Traditional soda crackers
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Traditional soda crackers
  Soda    Crackers  
Last updated 6/12/2012 1:27:10 AM. Recipe ID 61943. Report a problem with this recipe.
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      Title: Traditional soda crackers
 Categories: Crackers
      Yield: 100 Servings
  1 1/2 ts Dry active yeast (1 package
           Contains 2-1/4 teaspoons)
    1/2 ts Sugar
  1 1/2 c  Warm water
  4 1/2 c  All-purpose flour
      1 ts Baking soda
      1 tb Water for disolving the
           Baking soda
      2 tb Plus 2 ts buttermilk
      2 ts Salt
    1/4 c  Shortening
           Salt for the tops (opt.)
  "The incomparable lightness of traditional soda crackers results from
  the unusual techniques used in making them. Making soda crackers is
  easy, but it takes a relatively long time. The initial rise is 20 to
  30 hours, which allows the dough to increase in volume without
  developing a pronounced yeast flavor. Since the dough will ferment to
  some extent during this time, alkaline soda is then added to
  neutralize the acids produced by that fermentation. The dough is then
  allowed to rest 3 to 4 hours to relax the gluten so the crakers will
  not be tough and chewy. Next, the dough is rolled in layers. It is
  definitely worth the extra planning it takes to make these crakers.
  If you take a few minutes to get started on a Friday morning, the
  dough can have its long rest until the next day. Then you can finish
  the mixing and let the dough rest again while you run your weekend
  errands, baking the crackers in time for Saturday dinner. 450~ F 9 to
  11 minutes In a small bowl, combine the yeast with the sugar and warm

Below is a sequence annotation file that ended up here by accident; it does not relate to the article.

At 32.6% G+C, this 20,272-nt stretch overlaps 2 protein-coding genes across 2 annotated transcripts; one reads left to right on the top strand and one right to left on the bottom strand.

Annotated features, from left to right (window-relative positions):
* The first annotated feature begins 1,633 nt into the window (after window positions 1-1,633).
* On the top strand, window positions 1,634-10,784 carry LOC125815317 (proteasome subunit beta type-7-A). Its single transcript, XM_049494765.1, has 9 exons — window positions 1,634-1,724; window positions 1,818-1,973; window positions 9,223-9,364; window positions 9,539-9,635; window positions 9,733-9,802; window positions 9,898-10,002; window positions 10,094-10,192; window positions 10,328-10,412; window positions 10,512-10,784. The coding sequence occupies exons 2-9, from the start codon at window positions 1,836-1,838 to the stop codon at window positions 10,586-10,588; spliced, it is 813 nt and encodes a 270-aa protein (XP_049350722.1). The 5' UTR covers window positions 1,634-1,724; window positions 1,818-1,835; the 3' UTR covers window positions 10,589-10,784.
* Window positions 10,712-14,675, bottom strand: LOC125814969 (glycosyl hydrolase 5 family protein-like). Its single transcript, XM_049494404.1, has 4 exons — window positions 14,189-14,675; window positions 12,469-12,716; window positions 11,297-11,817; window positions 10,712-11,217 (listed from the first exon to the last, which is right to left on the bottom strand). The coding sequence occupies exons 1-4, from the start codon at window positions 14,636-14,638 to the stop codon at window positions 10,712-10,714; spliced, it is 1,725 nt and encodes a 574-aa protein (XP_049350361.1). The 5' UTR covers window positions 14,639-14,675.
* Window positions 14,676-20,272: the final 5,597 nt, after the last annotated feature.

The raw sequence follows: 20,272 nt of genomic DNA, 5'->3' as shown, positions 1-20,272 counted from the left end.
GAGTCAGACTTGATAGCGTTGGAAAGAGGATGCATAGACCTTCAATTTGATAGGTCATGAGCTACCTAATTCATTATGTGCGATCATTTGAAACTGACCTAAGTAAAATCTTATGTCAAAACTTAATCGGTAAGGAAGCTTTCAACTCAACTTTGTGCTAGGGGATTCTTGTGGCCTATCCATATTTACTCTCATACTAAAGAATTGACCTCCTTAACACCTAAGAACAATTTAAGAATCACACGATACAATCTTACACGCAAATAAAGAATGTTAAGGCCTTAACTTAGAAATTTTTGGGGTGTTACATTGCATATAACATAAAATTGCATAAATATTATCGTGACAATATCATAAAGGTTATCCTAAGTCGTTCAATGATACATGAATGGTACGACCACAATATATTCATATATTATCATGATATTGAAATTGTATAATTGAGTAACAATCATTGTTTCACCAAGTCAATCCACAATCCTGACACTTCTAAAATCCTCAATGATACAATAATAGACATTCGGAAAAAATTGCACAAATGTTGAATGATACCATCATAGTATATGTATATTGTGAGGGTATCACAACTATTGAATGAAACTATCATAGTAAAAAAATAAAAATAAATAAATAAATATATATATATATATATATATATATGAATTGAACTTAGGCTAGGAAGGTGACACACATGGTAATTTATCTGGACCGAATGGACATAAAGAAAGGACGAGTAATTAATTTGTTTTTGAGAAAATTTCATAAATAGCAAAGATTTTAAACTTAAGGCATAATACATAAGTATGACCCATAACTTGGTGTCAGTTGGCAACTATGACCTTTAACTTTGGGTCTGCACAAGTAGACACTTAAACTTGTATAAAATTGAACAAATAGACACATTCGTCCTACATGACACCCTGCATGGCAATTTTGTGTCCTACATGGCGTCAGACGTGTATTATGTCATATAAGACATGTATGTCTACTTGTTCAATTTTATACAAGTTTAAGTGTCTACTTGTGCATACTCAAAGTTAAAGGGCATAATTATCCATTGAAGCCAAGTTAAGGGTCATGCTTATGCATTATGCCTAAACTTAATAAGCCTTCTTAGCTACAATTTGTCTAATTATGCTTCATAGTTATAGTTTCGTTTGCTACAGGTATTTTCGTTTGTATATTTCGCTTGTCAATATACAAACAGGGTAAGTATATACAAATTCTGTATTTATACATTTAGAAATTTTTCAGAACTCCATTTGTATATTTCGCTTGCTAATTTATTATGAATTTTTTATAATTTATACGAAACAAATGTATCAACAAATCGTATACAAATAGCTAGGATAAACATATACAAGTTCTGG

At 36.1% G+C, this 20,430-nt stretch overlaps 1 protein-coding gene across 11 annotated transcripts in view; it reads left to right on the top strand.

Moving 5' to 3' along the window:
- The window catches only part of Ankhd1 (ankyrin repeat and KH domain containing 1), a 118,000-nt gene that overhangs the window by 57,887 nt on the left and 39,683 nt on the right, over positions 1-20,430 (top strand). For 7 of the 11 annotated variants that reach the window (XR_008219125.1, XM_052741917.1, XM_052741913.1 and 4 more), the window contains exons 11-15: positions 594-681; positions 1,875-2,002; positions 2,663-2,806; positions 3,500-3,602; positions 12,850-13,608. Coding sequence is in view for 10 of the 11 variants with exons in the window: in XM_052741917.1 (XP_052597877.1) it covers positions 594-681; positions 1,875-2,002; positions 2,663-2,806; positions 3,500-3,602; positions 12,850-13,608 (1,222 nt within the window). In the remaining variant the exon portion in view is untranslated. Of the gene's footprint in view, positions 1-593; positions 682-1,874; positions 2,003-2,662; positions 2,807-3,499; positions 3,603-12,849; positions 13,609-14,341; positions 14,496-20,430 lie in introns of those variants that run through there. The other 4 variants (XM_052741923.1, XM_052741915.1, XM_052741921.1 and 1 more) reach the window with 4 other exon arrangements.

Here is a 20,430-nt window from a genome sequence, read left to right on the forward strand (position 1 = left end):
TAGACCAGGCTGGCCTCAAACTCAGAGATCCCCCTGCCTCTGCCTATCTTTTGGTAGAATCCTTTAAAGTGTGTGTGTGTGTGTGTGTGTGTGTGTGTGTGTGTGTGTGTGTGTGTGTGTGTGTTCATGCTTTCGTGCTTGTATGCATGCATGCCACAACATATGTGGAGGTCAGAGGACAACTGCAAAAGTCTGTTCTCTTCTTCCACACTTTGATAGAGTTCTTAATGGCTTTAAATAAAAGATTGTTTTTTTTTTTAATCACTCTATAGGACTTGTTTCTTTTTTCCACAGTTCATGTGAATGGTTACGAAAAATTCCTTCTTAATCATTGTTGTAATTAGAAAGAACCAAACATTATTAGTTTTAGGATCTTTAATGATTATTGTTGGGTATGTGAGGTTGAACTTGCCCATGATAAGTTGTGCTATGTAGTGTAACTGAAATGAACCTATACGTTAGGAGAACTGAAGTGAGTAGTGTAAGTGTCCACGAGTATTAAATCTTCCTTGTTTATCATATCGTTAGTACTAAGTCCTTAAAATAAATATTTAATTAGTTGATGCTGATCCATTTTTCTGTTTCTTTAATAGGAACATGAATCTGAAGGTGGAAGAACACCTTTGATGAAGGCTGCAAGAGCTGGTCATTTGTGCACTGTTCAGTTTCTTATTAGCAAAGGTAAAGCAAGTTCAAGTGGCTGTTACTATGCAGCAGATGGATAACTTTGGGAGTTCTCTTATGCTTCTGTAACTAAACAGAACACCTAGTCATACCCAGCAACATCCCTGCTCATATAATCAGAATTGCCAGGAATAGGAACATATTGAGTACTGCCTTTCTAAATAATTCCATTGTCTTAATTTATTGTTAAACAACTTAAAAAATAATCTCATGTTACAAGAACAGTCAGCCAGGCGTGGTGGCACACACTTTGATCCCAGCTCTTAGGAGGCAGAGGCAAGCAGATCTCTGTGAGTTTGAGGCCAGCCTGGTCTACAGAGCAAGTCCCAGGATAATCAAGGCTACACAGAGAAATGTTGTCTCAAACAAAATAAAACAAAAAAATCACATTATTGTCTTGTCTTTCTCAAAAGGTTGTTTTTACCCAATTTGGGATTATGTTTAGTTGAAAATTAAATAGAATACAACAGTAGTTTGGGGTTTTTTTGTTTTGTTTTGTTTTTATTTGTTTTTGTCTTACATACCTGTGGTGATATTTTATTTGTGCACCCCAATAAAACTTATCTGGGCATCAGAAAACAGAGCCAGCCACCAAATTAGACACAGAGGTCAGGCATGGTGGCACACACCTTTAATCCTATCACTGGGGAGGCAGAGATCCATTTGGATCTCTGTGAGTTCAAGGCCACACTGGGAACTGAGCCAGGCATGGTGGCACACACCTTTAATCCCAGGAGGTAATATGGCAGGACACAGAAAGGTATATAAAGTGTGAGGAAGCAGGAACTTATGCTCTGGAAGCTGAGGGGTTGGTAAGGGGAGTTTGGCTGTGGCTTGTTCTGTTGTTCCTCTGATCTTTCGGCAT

water. Set aside until the yeast is fully dissolved, 5 to 10 minutes.
  Measure 3-1/2 cups of the flour into a large bowl. Stir in the yeast
  mixture and mix well. Place plastic wrap over the bowl and let the
  dough rest in a warm place for 20 to 30 hours. The plastic wrap keeps
  the dough from drying out during this long period. In a small bowl,
  dissolve the baking soda in the Tablespoon water. Place the baking
  soda mixture, buttermilk, salt, and shortening in the bowl with the
  dough and mix well. Mix in as much of the remaining 1/2 to 1 cup
  flour as necessary to form a stiff, nonsticky dough. Knead for a
  minute or two and then let the dough rest, covered with the plastic
  wrap, for 15 minutes. On a lightly floured surface, knead the dough
  for another few minutes, until it is smooth and springy to the touch.
  Place it in a large, clean, lightly oiled bowl and let it rest for
  another 3 or 4 hours, covered with plastic wrap. At last you are
  ready to roll. Preheat the oven to 450~ F. Punch the dough down and
  knead a few strokes. Divide the dough into 3 equal portions for
  rolling. Rolling may be difficult at first due to the elasticity of
  the dough. Give yourself a head start on the rolling by flattening
  the dough with your hands. Place your rolling pin in the center of
  the dough and begin. Soon the dough will relax and begin to roll
  easily. On a floured surface or pastry cloth, roll out to a rectangle
  approximately 1/4 inch thick and position so the long edge runs
  horizontally in front of you. Fold the left third of the dough over
  the center third. Likewise, fold the right third over the center. The
  dough is now in 3 layers with the seam running vertically. Give the
  dough a quarter turn so the seam now runs horizontally. Roll out
  again to a rectangle about 1/4 inch thick. Fold and turn the dough
  again as in the first step. You are now ready for the final rolling.
  Roll the dough out thinner this time, about 1/16 to 1/8 inch thick.
  If desired, sprinkle the top lightly and evenly with salt and roll
  over it lightly with the rolling pin. With a sharp knife, cut into
  2-inch squares and place each one on an ungreased baking sheet. Prick
  each square 2 or 3 times with the tines of a fork. Bake for 8
  minutes. Turn and bake an additional 1 to 3 minutes, or until lightly
  browned. Cool on a rack. Yield: 95-100.

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Recipe ID 61943 (Apr 03, 2005)

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